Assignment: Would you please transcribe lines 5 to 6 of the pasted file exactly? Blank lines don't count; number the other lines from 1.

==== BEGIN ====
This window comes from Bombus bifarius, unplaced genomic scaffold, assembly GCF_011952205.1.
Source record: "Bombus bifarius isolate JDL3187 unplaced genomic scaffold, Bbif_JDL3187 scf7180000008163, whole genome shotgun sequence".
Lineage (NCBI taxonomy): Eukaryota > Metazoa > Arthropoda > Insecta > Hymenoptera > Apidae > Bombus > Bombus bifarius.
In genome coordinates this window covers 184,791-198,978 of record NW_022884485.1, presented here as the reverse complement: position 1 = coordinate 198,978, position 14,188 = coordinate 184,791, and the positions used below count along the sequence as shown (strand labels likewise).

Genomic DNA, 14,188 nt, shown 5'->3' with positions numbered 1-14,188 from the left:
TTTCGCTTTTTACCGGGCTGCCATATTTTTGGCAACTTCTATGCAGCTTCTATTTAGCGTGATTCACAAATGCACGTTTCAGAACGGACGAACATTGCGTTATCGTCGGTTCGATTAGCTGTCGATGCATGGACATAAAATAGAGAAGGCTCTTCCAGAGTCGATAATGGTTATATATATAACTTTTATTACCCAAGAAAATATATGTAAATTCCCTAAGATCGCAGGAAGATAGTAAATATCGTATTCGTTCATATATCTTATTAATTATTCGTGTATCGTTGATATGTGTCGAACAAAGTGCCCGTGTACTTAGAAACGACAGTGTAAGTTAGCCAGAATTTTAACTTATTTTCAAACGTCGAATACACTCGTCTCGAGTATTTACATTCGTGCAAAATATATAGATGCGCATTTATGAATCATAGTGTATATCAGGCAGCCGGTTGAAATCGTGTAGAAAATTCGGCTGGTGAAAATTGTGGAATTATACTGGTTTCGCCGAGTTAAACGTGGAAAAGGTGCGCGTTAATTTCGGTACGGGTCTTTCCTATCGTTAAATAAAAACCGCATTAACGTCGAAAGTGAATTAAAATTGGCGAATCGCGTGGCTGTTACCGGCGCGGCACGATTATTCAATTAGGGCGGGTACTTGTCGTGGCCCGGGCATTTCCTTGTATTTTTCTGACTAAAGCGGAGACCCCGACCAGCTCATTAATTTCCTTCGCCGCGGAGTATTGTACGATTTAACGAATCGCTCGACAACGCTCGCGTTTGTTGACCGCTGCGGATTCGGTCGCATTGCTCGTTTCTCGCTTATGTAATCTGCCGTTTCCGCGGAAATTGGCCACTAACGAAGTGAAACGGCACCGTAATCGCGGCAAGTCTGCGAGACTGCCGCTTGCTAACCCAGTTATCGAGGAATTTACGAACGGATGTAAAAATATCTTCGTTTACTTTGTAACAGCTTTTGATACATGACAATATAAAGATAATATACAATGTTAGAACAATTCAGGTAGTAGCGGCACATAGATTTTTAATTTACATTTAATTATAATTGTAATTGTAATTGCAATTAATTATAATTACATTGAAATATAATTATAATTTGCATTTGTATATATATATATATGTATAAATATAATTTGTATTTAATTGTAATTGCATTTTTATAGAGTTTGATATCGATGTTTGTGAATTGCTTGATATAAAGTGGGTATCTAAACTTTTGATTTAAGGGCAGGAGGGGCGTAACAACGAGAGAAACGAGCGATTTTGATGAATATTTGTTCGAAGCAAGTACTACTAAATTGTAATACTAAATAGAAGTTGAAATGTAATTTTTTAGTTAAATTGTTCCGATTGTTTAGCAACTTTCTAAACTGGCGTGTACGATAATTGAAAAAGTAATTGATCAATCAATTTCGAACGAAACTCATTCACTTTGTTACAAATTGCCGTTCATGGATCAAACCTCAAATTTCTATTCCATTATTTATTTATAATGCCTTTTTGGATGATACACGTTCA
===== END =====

Genomic DNA, 14,188 nt, shown 5'->3' with positions numbered 1-14,188 from the left:
TTTCGCTTTTTACCGGGCTGCCATATTTTTGGCAACTTCTATGCAGCTTCTATTTAGCGTGATTCACAAATGCACGTTTCAGAACGGACGAACATTGCGTTATCGTCGGTTCGATTAGCTGTCGATGCATGGACATAAAATAGAGAAGGCTCTTCCAGAGTCGATAATGGTTATATATATAACTTTTATTACCCAAGAAAATATATGTAAATTCCCTAAGATCGCAGGAAGATAGTAAATATCGTATTCGTTCATATATCTTATTAATTATTCGTGTATCGTTGATATGTGTCGAACAAAGTGCCCGTGTACTTAGAAACGACAGTGTAAGTTAGCCAGAATTTTAACTTATTTTCAAACGTCGAATACACTCGTCTCGAGTATTTACATTCGTGCAAAATATATAGATGCGCATTTATGAATCATAGTGTATATCAGGCAGCCGGTTGAAATCGTGTAGAAAATTCGGCTGGTGAAAATTGTGGAATTATACTGGTTTCGCCGAGTTAAACGTGGAAAAGGTGCGCGTTAATTTCGGTACGGGTCTTTCCTATCGTTAAATAAAAACCGCATTAACGTCGAAAGTGAATTAAAATTGGCGAATCGCGTGGCTGTTACCGGCGCGGCACGATTATTCAATTAGGGCGGGTACTTGTCGTGGCCCGGGCATTTCCTTGTATTTTTCTGACTAAAGCGGAGACCCCGACCAGCTCATTAATTTCCTTCGCCGCGGAGTATTGTACGATTTAACGAATCGCTCGACAACGCTCGCGTTTGTTGACCGCTGCGGATTCGGTCGCATTGCTCGTTTCTCGCTTATGTAATCTGCCGTTTCCGCGGAAATTGGCCACTAACGAAGTGAAACGGCACCGTAATCGCGGCAAGTCTGCGAGACTGCCGCTTGCTAACCCAGTTATCGAGGAATTTACGAACGGATGTAAAAATATCTTCGTTTACTTTGTAACAGCTTTTGATACATGACAATATAAAGATAATATACAATGTTAGAACAATTCAGGTAGTAGCGGCACATAGATTTTTAATTTACATTTAATTATAATTGTAATTGTAATTGCAATTAATTATAATTACATTGAAATATAATTATAATTTGCATTTGTATATATATATATATGTATAAATATAATTTGTATTTAATTGTAATTGCATTTTTATAGAGTTTGATATCGATGTTTGTGAATTGCTTGATATAAAGTGGGTATCTAAACTTTTGATTTAAGGGCAGGAGGGGCGTAACAACGAGAGAAACGAGCGATTTTGATGAATATTTGTTCGAAGCAAGTACTACTAAATTGTAATACTAAATAGAAGTTGAAATGTAATTTTTTAGTTAAATTGTTCCGATTGTTTAGCAACTTTCTAAACTGGCGTGTACGATAATTGAAAAAGTAATTGATCAATCAATTTCGAACGAAACTCATTCACTTTGTTACAAATTGCCGTTCATGGATCAAACCTCAAATTTCTATTCCATTATTTATTTATAATGCCTTTTTGGATGATACACGTTCA